1/4 c. lemon juice

1 box powdered pectin

5 c. granulated sugar

6-7 jelly jars with lids

Prepare canning jars. Wash jars in hot soapy water. Rinse well and keep warm until ready to use. Prepare lids according to package directions.  Get a large pot of water boiling for processing the jelly. Measure pomegranate juice and lemon juice into a 6-quart pan. Add pectin, stir and place over high heat. Bring to a boil, stirring constantly to prevent scorching. Cook until mixture reaches a full rolling boil, that cannot be stirred down, and add sugar. Return to a boil and boil hard for exactly 2 minutes. Remove from heat. Let stand for a minute and skim off foam. Ladle hot jelly into jars to 1/2″ of the top. Wipe rims clean. Screw on 2-piece lids.  Place the jelly jars, not touching, on a rack in pot of boiling water. If you don’t have a rack for the bottom of the pot place a towel in the pot just before putting in the jars. The jars cannot sit directly on the bottom of the pot.  The water should cover the top of the jars by at least an inch. Cover pot and start timing when water returns to a boil.  Boil for 10 minutes and then remove from the water. Let the jars cool. Check seals, the lids should be sucked down (you’ll hear a popping noise as the jelly cools and jars seal). Yield – 6-7 cups.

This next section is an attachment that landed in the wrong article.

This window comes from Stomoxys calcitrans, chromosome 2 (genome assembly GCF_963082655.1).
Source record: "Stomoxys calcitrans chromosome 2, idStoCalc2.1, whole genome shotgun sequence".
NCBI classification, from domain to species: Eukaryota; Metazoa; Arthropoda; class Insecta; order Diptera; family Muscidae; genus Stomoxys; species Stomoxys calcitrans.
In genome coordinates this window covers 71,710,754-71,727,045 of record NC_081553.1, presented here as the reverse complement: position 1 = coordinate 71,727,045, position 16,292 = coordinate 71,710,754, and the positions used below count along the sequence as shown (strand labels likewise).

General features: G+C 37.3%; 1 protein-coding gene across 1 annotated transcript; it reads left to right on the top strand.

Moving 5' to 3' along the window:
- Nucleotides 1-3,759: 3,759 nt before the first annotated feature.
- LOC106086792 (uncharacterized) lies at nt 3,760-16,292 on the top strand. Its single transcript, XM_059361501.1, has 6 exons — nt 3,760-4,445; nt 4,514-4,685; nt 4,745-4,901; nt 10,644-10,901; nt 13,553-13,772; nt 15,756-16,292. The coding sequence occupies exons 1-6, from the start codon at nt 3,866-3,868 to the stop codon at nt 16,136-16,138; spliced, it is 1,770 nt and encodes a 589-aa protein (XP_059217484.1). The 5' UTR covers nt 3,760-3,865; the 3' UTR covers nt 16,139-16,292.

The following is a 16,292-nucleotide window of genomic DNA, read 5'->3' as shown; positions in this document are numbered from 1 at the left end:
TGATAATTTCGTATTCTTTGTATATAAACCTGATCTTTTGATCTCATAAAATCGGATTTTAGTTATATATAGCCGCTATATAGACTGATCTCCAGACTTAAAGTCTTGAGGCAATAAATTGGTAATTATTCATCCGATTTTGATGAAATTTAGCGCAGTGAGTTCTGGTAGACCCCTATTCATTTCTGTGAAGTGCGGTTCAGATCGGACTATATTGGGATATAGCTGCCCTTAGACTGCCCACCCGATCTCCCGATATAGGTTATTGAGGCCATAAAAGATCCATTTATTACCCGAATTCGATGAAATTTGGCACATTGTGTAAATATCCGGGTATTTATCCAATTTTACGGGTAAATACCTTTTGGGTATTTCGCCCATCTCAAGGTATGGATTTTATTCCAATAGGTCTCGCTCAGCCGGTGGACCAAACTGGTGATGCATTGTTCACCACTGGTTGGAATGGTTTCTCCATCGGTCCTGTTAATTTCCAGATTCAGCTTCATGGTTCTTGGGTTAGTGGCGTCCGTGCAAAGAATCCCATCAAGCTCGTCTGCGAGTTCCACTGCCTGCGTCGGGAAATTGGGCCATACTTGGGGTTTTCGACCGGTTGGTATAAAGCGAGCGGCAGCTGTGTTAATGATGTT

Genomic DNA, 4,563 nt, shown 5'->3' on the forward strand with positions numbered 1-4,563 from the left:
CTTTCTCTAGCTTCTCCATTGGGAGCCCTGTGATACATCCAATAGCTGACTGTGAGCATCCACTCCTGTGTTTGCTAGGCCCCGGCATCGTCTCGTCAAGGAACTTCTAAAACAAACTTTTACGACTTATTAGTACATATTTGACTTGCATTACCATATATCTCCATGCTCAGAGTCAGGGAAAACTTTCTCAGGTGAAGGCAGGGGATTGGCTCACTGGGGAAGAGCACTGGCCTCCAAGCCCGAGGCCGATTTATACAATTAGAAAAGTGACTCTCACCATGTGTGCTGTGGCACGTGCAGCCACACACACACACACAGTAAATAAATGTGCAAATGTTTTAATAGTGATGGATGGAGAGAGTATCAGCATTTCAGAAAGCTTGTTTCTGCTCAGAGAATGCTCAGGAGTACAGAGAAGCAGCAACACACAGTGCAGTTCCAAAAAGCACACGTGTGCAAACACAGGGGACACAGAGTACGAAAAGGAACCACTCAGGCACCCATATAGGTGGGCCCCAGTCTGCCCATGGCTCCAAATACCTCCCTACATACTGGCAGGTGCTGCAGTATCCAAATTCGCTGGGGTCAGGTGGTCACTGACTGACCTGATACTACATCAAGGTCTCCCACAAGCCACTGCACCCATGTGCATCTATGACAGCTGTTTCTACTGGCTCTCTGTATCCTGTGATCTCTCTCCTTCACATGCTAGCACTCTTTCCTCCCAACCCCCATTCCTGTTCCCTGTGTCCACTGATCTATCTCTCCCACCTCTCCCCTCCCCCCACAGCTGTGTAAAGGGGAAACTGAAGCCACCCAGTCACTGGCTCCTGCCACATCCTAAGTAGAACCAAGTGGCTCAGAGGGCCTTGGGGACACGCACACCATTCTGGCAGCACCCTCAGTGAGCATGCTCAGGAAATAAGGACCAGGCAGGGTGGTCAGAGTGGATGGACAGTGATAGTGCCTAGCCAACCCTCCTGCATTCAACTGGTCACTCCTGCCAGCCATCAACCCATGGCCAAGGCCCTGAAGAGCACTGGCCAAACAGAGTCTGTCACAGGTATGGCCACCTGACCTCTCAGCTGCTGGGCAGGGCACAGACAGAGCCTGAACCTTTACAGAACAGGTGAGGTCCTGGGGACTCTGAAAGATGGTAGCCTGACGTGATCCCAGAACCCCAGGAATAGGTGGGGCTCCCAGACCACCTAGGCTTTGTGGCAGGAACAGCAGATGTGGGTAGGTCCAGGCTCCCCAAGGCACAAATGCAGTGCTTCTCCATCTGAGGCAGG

* source – Ball canning recipe but I added the lemon juice to hold the color better.

Home Canned Pineapple

Canned Pineapple

When a local store had pineapples on sale, I decided to take advantage of the great price. I bought 4 of them. I knew I could never eat them all fresh. I bought them with the intention of canning them.

Why bother to can? I just love the way pineapple tastes when canned in jars, as opposed to being canned in cans. I suppose when you factor in my labor, it wasn’t much of a savings, but I still think canning them is worth my time. They ended up costing me about 5o cents per pint. Certainly a savings over the cost of canned.